The video recording is par for the course and it does so in both 720p and 1080p. Just be aware not to hoard too many videos as you have no external memory card.
I want to love this phone so much as it has some great potential, but again like all the other Ubuntu phones I’ve tested, it is just not the complete package. The design is really nice, bar some odd button placement choices. That and the “Continuum” like functions still not being present on the phones is a missed opportunity, especially with the upcoming release of Windows Phone 10 into the wild. Lastly, I have mentioned it a few times already during this review, but why oh why did you not add an Micro SD card to this device? The lack of it is criminal – really, it is.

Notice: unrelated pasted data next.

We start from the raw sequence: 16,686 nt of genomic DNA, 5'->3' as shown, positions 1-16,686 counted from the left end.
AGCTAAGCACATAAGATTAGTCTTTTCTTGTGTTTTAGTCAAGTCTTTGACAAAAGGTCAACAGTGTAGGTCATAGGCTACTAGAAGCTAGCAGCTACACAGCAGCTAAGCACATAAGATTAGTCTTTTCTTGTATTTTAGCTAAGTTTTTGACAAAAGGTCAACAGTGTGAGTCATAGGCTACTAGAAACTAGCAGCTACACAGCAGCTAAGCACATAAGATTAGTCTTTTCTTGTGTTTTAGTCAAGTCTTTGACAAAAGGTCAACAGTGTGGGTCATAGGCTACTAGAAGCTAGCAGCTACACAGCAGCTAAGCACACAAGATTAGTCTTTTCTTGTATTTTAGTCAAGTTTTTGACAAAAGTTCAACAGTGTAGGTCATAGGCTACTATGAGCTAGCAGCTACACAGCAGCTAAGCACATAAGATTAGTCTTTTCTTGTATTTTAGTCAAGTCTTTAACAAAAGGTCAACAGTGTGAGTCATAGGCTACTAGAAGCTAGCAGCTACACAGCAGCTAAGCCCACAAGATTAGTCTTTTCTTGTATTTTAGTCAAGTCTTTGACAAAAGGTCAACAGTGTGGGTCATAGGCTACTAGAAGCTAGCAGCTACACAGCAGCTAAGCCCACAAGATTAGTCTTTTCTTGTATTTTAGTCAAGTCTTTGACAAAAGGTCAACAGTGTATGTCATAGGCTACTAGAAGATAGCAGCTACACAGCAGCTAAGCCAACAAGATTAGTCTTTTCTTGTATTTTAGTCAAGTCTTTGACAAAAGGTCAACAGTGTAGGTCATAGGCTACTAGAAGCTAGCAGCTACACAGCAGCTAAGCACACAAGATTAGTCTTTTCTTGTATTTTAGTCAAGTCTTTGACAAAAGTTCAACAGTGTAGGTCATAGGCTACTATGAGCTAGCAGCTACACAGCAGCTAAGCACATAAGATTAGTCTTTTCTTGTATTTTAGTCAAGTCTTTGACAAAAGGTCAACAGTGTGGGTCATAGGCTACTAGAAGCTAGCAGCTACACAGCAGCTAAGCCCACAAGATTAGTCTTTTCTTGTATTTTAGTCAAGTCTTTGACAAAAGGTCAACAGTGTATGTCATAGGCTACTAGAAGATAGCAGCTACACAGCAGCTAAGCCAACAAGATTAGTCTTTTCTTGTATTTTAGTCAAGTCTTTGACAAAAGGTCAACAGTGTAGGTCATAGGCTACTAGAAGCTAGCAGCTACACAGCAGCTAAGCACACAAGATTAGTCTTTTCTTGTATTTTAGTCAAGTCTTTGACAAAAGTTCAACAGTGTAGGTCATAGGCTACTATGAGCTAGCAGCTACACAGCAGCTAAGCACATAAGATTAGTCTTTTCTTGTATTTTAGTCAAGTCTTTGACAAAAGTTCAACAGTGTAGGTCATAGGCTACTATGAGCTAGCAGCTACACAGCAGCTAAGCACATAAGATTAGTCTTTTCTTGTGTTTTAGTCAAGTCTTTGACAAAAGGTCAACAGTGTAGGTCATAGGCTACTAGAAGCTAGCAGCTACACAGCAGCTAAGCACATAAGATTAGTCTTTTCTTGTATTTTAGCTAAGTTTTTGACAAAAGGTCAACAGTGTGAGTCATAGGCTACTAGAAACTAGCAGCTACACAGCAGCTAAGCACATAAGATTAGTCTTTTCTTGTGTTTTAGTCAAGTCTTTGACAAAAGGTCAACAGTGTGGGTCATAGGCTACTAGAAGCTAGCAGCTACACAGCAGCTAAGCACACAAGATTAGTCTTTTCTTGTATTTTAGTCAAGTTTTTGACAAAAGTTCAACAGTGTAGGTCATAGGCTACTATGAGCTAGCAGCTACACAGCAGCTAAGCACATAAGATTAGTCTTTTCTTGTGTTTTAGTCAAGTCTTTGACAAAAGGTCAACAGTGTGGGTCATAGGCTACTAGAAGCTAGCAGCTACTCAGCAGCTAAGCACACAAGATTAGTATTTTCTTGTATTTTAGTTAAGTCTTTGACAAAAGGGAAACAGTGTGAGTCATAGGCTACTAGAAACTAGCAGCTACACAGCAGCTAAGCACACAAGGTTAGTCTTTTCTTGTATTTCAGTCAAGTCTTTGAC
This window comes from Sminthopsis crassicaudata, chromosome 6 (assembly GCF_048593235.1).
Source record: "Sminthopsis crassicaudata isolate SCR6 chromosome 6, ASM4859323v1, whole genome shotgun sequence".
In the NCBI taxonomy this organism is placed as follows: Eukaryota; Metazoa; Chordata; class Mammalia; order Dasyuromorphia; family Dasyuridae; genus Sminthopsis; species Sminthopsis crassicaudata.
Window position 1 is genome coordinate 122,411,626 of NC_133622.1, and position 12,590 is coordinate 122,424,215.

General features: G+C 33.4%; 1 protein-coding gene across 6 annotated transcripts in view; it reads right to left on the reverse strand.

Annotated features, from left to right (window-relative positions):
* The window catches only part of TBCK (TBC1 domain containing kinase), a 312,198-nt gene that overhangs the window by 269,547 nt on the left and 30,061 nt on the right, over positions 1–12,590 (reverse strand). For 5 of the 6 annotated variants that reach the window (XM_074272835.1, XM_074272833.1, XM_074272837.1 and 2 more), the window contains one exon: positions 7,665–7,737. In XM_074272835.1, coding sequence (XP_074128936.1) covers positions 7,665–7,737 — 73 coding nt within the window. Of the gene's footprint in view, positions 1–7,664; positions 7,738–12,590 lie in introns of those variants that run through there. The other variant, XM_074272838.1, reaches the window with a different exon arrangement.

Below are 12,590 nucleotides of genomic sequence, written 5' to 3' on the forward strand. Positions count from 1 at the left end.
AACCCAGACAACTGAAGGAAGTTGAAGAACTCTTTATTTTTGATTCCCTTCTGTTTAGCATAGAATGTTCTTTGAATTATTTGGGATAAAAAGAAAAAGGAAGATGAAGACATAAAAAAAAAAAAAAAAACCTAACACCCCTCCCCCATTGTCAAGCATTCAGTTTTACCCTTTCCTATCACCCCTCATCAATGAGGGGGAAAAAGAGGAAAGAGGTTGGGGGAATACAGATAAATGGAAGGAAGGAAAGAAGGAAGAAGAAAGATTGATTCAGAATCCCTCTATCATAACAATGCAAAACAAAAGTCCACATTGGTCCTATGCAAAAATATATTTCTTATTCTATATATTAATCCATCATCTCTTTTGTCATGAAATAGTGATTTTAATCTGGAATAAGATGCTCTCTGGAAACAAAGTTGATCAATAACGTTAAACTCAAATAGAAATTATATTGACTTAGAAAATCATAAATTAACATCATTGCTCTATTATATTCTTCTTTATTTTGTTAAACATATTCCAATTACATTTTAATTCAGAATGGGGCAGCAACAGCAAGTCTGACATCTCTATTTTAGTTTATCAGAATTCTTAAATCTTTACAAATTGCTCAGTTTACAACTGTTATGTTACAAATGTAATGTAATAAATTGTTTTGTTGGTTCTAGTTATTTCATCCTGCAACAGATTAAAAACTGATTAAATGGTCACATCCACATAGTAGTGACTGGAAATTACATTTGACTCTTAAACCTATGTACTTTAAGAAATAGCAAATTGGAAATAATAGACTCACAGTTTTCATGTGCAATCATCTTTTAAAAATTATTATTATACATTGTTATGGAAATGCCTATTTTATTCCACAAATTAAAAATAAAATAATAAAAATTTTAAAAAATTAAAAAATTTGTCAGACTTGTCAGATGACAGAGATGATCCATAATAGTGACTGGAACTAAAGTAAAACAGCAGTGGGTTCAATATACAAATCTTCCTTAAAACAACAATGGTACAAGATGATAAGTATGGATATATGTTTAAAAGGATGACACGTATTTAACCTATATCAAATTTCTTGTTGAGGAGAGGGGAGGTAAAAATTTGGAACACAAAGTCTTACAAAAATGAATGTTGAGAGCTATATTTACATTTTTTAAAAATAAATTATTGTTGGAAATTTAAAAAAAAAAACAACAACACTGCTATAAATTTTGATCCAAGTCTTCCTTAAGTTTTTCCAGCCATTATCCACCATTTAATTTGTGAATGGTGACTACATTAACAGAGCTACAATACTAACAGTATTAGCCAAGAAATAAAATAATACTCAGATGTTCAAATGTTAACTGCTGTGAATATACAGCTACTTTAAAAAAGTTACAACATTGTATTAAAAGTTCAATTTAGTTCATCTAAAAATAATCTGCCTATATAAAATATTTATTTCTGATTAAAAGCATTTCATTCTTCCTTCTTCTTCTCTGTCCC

Who is this device for then? Well that is very tricky, as I cant quite put my fingers on it. If you were a developer, then surely you would just use the cheaper Bq Aquarius E5. Consumer then? Yes I could see how the MX5 could appeal until they opened the back and found no Micro SD card slot. I think the answer is really that this phone belongs in the realms of the a showcase product for what Ubuntu can be like on a flagship spec phone, and in that guise it succeeds admirably. That being said, I wouldn’t buy one with my own money yet.
Lets just hope that Canonical can work on getting what people want on their phones and that is apps, third party apps and a ton of them…